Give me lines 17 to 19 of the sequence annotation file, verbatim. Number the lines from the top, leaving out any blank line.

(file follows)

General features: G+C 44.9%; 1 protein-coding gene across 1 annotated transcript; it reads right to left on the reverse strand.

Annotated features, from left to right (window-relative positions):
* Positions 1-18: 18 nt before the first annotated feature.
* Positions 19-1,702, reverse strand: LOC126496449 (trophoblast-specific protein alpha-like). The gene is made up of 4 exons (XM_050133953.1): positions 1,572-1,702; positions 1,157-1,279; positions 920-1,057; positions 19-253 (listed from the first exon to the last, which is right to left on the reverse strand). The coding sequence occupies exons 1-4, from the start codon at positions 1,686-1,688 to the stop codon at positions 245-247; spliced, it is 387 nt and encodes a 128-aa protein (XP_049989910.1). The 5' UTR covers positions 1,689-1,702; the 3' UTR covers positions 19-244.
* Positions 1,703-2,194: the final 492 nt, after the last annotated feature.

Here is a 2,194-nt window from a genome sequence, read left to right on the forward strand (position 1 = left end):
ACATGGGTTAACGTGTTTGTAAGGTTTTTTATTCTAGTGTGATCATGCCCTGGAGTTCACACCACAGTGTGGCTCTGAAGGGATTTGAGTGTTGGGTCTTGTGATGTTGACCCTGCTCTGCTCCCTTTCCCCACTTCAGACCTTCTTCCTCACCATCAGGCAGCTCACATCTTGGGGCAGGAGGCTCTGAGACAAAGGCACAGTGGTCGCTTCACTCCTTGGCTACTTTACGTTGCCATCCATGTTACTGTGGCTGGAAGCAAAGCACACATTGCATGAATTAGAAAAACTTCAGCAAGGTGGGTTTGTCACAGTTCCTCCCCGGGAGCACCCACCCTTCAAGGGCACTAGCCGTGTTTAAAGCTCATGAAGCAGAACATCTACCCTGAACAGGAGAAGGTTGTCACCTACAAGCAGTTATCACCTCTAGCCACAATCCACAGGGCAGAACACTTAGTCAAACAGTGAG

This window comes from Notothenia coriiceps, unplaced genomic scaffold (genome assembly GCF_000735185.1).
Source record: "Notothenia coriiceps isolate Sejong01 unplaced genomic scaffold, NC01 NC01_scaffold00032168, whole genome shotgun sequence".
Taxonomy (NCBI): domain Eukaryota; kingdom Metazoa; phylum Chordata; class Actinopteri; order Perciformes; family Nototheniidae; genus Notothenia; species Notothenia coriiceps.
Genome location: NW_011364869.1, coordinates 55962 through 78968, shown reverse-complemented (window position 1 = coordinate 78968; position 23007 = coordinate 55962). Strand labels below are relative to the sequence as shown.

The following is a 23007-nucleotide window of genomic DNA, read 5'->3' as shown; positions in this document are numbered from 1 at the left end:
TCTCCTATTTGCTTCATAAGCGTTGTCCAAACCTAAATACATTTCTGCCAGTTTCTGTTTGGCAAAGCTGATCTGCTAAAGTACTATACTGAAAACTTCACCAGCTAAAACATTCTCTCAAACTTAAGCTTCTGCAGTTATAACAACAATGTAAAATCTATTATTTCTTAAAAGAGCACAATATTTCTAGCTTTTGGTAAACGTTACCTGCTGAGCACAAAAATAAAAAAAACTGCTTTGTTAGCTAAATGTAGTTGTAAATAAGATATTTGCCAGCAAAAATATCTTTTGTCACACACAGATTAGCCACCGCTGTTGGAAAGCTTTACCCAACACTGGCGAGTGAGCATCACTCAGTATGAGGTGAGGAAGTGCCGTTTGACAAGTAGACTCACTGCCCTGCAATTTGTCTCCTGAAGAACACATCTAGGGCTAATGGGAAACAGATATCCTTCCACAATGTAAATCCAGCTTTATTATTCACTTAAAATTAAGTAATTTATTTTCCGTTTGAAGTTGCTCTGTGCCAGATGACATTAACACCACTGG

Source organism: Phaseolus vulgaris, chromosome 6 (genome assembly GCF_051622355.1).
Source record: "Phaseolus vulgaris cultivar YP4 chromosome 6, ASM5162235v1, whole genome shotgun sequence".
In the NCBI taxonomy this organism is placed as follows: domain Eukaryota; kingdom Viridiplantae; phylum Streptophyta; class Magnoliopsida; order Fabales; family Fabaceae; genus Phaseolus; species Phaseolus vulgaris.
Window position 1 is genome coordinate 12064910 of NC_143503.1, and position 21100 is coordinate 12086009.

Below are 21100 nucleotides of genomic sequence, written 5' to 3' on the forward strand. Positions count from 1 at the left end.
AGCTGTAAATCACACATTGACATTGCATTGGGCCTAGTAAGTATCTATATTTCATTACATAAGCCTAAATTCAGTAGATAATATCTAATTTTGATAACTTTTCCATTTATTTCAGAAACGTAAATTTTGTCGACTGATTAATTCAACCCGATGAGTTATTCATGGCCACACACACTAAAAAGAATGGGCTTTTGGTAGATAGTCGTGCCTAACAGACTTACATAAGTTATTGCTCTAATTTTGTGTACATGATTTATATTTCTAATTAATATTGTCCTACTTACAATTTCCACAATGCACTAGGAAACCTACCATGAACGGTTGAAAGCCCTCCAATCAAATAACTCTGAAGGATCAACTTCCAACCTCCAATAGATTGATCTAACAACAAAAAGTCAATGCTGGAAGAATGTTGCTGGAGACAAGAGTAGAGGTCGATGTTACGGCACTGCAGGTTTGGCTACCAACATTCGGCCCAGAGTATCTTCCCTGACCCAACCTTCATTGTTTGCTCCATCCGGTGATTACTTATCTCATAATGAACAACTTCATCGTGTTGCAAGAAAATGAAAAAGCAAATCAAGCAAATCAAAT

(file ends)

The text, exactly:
Window position 1 is genome coordinate 12064910 of NC_143503.1, and position 21100 is coordinate 12086009.

Below are 21100 nucleotides of genomic sequence, written 5' to 3' on the forward strand. Positions count from 1 at the left end.
AGCTGTAAATCACACATTGACATTGCATTGGGCCTAGTAAGTATCTATATTTCATTACATAAGCCTAAATTCAGTAGATAATATCTAATTTTGATAACTTTTCCATTTATTTCAGAAACGTAAATTTTGTCGACTGATTAATTCAACCCGATGAGTTATTCATGGCCACACACACTAAAAAGAATGGGCTTTTGGTAGATAGTCGTGCCTAACAGACTTACATAAGTTATTGCTCTAATTTTGTGTACATGATTTATATTTCTAATTAATATTGTCCTACTTACAATTTCCACAATGCACTAGGAAACCTACCATGAACGGTTGAAAGCCCTCCAATCAAATAACTCTGAAGGATCAACTTCCAACCTCCAATAGATTGATCTAACAACAAAAAGTCAATGCTGGAAGAATGTTGCTGGAGACAAGAGTAGAGGTCGATGTTACGGCACTGCAGGTTTGGCTACCAACATTCGGCCCAGAGTATCTTCCCTGACCCAACCTTCATTGTTTGCTCCATCCGGTGATTACTTATCTCATAATGAACAACTTCATCGTGTTGCAAGAAAATGAAAAAGCAAATCAAGCAAATCAAAT